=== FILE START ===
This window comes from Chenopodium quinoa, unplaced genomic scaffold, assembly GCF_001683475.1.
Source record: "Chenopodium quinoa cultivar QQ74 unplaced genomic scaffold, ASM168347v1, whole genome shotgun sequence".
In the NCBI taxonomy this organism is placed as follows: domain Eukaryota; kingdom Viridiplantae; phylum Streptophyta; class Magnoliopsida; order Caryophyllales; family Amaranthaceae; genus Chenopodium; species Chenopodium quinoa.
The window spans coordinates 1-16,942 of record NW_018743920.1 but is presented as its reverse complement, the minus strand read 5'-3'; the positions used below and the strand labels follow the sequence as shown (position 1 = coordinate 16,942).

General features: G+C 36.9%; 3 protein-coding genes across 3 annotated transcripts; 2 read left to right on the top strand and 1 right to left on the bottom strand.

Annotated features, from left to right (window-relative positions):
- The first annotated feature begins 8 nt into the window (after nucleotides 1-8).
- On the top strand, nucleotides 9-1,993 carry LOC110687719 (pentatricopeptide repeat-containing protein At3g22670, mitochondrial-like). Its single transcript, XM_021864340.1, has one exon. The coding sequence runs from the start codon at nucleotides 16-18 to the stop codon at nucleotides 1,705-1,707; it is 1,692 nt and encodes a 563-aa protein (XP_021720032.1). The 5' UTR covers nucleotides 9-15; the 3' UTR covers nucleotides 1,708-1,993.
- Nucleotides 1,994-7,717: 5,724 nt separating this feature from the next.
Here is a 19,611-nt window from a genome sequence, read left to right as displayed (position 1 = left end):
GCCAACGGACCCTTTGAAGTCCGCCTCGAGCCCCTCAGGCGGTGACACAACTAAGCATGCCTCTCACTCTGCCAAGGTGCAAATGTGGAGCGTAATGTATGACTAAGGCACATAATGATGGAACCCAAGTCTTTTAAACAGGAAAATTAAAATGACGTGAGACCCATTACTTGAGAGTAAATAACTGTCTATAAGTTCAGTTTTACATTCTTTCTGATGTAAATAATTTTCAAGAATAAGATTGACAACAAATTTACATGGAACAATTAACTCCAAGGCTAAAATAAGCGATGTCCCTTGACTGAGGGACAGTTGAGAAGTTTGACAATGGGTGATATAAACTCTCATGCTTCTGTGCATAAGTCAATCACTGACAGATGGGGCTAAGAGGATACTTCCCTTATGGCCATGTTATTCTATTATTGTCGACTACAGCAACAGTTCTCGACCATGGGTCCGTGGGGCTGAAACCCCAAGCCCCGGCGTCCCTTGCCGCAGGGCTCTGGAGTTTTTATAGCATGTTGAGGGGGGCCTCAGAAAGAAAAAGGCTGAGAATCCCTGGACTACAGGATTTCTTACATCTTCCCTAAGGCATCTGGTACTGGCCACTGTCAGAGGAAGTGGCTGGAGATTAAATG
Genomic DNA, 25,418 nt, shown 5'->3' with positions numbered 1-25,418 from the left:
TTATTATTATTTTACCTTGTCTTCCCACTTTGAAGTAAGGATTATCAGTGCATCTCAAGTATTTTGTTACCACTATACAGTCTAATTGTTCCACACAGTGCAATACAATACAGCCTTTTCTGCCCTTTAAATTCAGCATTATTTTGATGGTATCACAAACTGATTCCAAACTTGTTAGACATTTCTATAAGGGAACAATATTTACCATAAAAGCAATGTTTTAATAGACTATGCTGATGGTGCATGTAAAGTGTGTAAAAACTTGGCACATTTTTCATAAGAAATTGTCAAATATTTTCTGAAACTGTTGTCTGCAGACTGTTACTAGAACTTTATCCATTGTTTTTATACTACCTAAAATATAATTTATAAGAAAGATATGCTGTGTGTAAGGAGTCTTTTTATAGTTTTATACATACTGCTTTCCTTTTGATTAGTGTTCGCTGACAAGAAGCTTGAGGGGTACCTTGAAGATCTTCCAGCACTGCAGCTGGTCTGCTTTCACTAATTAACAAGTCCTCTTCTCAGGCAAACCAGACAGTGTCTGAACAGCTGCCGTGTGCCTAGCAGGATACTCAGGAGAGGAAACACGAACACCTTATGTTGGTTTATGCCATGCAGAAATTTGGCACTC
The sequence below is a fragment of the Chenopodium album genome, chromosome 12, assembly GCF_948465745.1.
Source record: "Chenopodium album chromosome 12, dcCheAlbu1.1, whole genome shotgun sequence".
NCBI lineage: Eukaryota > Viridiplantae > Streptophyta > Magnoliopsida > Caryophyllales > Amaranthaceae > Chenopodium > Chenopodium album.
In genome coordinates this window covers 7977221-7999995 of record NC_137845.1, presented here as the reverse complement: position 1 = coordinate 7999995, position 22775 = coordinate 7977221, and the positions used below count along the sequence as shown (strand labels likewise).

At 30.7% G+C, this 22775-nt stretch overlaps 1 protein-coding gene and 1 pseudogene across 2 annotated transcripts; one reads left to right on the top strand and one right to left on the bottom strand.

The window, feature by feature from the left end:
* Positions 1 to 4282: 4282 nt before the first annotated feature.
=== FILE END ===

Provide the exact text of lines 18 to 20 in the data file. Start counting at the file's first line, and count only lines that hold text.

At 30.7% G+C, this 22775-nt stretch overlaps 1 protein-coding gene and 1 pseudogene across 2 annotated transcripts; one reads left to right on the top strand and one right to left on the bottom strand.

The window, feature by feature from the left end:
* Positions 1 to 4282: 4282 nt before the first annotated feature.